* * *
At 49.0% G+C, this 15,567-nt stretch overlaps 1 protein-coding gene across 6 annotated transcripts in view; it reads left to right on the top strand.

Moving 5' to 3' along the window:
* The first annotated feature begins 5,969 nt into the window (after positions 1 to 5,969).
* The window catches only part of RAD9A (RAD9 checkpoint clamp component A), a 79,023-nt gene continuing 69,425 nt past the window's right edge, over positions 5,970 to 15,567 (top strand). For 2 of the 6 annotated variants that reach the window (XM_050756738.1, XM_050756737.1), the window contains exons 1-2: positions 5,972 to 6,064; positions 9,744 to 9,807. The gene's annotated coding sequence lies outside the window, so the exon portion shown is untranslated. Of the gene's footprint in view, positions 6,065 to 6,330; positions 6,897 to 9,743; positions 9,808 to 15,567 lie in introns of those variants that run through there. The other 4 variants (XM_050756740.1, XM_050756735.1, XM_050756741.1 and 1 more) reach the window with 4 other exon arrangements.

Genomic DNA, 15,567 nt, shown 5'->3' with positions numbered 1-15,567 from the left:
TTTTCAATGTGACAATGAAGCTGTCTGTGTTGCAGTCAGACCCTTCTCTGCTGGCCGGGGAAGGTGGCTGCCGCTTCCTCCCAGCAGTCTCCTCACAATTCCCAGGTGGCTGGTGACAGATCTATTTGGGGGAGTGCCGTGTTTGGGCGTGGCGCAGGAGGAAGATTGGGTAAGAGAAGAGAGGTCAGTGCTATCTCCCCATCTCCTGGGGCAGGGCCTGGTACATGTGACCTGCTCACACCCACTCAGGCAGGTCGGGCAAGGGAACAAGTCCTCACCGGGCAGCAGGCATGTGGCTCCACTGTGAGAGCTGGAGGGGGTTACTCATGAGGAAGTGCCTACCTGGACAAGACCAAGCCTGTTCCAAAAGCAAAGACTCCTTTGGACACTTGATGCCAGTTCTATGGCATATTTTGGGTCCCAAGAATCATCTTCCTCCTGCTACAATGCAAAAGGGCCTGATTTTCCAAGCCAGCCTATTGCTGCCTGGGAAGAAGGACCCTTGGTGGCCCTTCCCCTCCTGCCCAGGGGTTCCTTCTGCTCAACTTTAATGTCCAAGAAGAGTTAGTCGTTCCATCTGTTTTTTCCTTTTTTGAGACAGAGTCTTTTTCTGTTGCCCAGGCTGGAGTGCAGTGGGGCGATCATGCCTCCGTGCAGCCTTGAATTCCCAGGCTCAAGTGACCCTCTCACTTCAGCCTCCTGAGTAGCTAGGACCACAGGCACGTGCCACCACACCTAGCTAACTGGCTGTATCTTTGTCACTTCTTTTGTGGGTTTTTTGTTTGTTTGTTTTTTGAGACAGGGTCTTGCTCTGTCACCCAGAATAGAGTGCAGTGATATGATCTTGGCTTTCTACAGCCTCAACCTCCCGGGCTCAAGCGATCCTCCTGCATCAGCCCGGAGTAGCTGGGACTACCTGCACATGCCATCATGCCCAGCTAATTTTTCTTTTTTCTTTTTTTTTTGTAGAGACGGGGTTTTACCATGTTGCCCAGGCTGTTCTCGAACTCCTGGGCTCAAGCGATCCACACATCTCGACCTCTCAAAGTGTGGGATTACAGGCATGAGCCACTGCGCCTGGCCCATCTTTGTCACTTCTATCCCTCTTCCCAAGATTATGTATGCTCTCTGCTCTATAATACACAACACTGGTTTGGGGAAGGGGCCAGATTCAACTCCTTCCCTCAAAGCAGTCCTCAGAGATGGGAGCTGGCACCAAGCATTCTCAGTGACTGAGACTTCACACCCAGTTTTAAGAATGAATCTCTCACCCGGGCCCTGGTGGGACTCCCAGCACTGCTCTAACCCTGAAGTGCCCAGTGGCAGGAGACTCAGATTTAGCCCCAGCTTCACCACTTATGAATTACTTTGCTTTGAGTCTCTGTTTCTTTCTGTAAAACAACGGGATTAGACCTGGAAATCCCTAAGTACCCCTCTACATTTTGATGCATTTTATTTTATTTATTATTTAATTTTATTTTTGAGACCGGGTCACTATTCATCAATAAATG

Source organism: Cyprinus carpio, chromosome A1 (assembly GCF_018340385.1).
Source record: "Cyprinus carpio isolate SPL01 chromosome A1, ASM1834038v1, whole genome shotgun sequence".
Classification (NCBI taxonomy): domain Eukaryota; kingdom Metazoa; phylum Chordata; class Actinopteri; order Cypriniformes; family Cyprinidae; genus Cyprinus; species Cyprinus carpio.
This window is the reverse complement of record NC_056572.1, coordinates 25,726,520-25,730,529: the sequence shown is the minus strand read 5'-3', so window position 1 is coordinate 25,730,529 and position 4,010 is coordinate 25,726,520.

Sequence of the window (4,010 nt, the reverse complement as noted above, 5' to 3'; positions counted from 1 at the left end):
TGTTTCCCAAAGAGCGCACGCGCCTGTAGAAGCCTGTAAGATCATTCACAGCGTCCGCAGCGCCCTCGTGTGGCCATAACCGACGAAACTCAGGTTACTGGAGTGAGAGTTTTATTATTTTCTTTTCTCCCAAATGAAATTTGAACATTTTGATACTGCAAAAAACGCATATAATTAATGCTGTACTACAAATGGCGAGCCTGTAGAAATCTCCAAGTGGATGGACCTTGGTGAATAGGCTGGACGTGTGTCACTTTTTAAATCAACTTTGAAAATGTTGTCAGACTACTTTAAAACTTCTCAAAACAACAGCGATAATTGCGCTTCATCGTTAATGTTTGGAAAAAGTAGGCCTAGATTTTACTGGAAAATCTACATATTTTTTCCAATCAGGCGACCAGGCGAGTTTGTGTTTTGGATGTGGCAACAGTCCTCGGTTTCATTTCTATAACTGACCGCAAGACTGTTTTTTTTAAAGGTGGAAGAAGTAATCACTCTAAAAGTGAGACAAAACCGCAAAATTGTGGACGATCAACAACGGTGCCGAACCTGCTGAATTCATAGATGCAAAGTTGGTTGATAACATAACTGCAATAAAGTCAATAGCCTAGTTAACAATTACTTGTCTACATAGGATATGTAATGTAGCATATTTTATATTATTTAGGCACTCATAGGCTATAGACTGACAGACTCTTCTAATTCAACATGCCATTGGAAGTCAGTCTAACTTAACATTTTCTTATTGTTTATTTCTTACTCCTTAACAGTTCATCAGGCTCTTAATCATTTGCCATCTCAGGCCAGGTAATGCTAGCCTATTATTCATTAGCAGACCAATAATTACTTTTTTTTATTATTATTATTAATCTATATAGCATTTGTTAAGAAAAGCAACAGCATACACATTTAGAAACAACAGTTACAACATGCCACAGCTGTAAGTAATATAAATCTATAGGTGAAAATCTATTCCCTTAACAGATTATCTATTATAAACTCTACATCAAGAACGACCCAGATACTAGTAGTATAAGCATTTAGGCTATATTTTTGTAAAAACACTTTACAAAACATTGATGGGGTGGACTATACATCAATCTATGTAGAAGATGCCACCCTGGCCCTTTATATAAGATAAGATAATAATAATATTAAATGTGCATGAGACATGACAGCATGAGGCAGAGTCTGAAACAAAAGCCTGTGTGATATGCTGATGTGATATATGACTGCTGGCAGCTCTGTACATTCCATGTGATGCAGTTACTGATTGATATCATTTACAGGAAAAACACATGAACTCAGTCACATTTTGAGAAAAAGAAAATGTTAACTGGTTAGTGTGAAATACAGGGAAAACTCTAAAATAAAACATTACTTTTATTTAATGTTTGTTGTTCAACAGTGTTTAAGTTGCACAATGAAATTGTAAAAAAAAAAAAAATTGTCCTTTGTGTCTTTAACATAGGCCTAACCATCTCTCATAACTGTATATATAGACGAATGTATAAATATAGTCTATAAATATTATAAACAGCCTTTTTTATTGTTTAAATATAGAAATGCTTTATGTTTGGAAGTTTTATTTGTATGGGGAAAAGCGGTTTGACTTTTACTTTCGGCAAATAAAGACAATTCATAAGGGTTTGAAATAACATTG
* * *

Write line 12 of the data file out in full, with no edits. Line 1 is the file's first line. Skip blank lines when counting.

TGTTTCCCAAAGAGCGCACGCGCCTGTAGAAGCCTGTAAGATCATTCACAGCGTCCGCAGCGCCCTCGTGTGGCCATAACCGACGAAACTCAGGTTACTGGAGTGAGAGTTTTATTATTTTCTTTTCTCCCAAATGAAATTTGAACATTTTGATACTGCAAAAAACGCATATAATTAATGCTGTACTACAAATGGCGAGCCTGTAGAAATCTCCAAGTGGATGGACCTTGGTGAATAGGCTGGACGTGTGTCACTTTTTAAATCAACTTTGAAAATGTTGTCAGACTACTTTAAAACTTCTCAAAACAACAGCGATAATTGCGCTTCATCGTTAATGTTTGGAAAAAGTAGGCCTAGATTTTACTGGAAAATCTACATATTTTTTCCAATCAGGCGACCAGGCGAGTTTGTGTTTTGGATGTGGCAACAGTCCTCGGTTTCATTTCTATAACTGACCGCAAGACTGTTTTTTTTAAAGGTGGAAGAAGTAATCACTCTAAAAGTGAGACAAAACCGCAAAATTGTGGACGATCAACAACGGTGCCGAACCTGCTGAATTCATAGATGCAAAGTTGGTTGATAACATAACTGCAATAAAGTCAATAGCCTAGTTAACAATTACTTGTCTACATAGGATATGTAATGTAGCATATTTTATATTATTTAGGCACTCATAGGCTATAGACTGACAGACTCTTCTAATTCAACATGCCATTGGAAGTCAGTCTAACTTAACATTTTCTTATTGTTTATTTCTTACTCCTTAACAGTTCATCAGGCTCTTAATCATTTGCCATCTCAGGCCAGGTAATGCTAGCCTATTATTCATTAGCAGACCAATAATTACTTTTTTTTATTATTATTATTAATCTATATAGCATTTGTTAAGAAAAGCAACAGCATACACATTTAGAAACAACAGTTACAACATGCCACAGCTGTAAGTAATATAAATCTATAGGTGAAAATCTATTCCCTTAACAGATTATCTATTATAAACTCTACATCAAGAACGACCCAGATACTAGTAGTATAAGCATTTAGGCTATATTTTTGTAAAAACACTTTACAAAACATTGATGGGGTGGACTATACATCAATCTATGTAGAAGATGCCACCCTGGCCCTTTATATAAGATAAGATAATAATAATATTAAATGTGCATGAGACATGACAGCATGAGGCAGAGTCTGAAACAAAAGCCTGTGTGATATGCTGATGTGATATATGACTGCTGGCAGCTCTGTACATTCCATGTGATGCAGTTACTGATTGATATCATTTACAGGAAAAACACATGAACTCAGTCACATTTTGAGAAAAAGAAAATGTTAACTGGTTAGTGTGAAATACAGGGAAAACTCTAAAATAAAACATTACTTTTATTTAATGTTTGTTGTTCAACAGTGTTTAAGTTGCACAATGAAATTGTAAAAAAAAAAAAAATTGTCCTTTGTGTCTTTAACATAGGCCTAACCATCTCTCATAACTGTATATATAGACGAATGTATAAATATAGTCTATAAATATTATAAACAGCCTTTTTTATTGTTTAAATATAGAAATGCTTTATGTTTGGAAGTTTTATTTGTATGGGGAAAAGCGGTTTGACTTTTACTTTCGGCAAATAAAGACAATTCATAAGGGTTTGAAATAACATTG